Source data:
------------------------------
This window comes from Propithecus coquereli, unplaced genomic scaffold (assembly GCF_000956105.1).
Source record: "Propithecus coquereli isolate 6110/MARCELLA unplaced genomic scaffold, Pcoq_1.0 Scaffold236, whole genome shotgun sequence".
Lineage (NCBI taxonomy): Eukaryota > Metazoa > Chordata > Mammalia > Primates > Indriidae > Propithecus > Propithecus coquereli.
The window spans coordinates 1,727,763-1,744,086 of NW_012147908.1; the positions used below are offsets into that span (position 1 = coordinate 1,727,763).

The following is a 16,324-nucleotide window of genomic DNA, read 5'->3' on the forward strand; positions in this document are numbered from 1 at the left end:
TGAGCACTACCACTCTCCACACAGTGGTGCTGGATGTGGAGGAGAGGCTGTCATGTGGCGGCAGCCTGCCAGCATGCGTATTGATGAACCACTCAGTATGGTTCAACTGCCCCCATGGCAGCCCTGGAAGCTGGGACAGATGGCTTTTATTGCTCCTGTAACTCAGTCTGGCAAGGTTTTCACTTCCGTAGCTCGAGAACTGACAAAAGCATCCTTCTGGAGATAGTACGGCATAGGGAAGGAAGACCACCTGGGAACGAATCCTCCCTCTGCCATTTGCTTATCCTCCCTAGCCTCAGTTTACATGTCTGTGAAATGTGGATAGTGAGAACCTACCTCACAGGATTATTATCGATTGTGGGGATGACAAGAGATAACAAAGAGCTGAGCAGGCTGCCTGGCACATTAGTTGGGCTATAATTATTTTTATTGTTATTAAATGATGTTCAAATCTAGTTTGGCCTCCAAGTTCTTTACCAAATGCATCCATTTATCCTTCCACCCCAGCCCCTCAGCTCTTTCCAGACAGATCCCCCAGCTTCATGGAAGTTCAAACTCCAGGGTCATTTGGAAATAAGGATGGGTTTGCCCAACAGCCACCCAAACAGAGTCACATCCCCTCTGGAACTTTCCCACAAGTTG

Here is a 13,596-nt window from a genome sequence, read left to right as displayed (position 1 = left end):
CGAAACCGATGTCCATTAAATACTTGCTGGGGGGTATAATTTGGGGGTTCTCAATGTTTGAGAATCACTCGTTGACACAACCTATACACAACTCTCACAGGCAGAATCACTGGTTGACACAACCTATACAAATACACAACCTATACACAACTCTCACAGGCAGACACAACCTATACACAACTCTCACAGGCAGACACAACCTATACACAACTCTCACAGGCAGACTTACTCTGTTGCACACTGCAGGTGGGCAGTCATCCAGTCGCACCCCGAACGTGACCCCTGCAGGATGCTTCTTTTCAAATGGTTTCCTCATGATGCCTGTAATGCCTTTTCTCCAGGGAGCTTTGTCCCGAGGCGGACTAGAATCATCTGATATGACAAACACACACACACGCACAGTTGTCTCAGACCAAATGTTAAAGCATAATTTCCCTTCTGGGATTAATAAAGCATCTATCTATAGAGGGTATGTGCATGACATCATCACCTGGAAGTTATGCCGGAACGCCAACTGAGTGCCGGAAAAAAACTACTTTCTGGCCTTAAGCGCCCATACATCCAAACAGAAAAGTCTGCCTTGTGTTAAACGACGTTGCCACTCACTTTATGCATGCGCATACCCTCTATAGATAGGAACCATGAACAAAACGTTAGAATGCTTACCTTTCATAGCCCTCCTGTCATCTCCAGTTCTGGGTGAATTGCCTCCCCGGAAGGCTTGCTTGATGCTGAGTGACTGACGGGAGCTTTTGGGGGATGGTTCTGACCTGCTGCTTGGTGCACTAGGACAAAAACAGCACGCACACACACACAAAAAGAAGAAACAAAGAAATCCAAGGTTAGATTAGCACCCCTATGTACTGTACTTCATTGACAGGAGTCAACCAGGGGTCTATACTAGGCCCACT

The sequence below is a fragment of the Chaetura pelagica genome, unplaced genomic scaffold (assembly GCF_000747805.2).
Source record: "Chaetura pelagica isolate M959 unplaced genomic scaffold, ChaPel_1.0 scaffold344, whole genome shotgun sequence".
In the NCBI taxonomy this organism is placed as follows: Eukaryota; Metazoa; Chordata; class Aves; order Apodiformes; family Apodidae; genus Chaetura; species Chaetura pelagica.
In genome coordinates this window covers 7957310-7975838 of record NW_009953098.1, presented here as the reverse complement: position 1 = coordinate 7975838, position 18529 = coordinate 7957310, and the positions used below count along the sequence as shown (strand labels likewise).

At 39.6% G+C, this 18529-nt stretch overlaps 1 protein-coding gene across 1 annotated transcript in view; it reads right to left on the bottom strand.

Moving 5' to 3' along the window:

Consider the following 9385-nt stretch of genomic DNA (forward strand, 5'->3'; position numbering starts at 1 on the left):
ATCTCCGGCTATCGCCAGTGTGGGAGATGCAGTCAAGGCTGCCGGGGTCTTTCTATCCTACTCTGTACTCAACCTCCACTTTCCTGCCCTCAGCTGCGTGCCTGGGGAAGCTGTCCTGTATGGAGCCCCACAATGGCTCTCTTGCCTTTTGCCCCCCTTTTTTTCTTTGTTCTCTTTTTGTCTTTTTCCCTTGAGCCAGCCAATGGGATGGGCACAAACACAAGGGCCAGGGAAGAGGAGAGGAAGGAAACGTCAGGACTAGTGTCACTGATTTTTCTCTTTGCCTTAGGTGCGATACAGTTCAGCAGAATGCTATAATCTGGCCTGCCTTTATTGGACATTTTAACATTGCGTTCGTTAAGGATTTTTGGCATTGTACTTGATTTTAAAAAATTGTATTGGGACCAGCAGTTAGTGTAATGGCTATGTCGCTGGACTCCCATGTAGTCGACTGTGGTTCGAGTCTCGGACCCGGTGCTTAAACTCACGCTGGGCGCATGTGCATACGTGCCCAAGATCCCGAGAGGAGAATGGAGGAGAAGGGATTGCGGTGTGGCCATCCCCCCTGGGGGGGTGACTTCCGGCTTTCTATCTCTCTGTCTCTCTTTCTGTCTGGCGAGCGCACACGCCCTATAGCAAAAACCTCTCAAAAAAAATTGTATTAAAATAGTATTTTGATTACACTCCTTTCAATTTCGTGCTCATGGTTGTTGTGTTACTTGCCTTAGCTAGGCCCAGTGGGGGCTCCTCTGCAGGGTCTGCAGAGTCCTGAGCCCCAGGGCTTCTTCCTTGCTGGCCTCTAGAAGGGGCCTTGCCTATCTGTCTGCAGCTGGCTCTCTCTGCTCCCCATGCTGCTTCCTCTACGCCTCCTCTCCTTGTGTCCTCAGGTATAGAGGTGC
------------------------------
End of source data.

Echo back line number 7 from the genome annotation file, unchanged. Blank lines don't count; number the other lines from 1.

Here is a 13,596-nt window from a genome sequence, read left to right as displayed (position 1 = left end):